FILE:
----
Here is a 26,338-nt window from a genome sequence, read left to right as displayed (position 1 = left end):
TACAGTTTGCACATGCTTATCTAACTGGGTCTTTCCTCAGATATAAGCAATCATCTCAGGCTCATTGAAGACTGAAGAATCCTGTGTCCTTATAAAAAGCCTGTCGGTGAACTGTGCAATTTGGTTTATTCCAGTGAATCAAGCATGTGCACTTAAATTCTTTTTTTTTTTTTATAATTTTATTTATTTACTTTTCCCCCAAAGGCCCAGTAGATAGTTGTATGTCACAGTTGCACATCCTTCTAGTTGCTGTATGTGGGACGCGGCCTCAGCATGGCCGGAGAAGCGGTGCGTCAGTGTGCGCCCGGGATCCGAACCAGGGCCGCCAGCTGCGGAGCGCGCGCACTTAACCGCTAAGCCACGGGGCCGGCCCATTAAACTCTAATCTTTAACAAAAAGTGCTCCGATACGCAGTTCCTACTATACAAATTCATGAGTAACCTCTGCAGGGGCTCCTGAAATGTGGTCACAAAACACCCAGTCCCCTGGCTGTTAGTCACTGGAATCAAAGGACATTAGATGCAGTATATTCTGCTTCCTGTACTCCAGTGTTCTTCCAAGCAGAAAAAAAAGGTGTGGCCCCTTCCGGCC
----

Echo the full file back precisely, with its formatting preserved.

Here is a 26,338-nt window from a genome sequence, read left to right as displayed (position 1 = left end):
TACAGTTTGCACATGCTTATCTAACTGGGTCTTTCCTCAGATATAAGCAATCATCTCAGGCTCATTGAAGACTGAAGAATCCTGTGTCCTTATAAAAAGCCTGTCGGTGAACTGTGCAATTTGGTTTATTCCAGTGAATCAAGCATGTGCACTTAAATTCTTTTTTTTTTTTTATAATTTTATTTATTTACTTTTCCCCCAAAGGCCCAGTAGATAGTTGTATGTCACAGTTGCACATCCTTCTAGTTGCTGTATGTGGGACGCGGCCTCAGCATGGCCGGAGAAGCGGTGCGTCAGTGTGCGCCCGGGATCCGAACCAGGGCCGCCAGCTGCGGAGCGCGCGCACTTAACCGCTAAGCCACGGGGCCGGCCCATTAAACTCTAATCTTTAACAAAAAGTGCTCCGATACGCAGTTCCTACTATACAAATTCATGAGTAACCTCTGCAGGGGCTCCTGAAATGTGGTCACAAAACACCCAGTCCCCTGGCTGTTAGTCACTGGAATCAAAGGACATTAGATGCAGTATATTCTGCTTCCTGTACTCCAGTGTTCTTCCAAGCAGAAAAAAAAGGTGTGGCCCCTTCCGGCC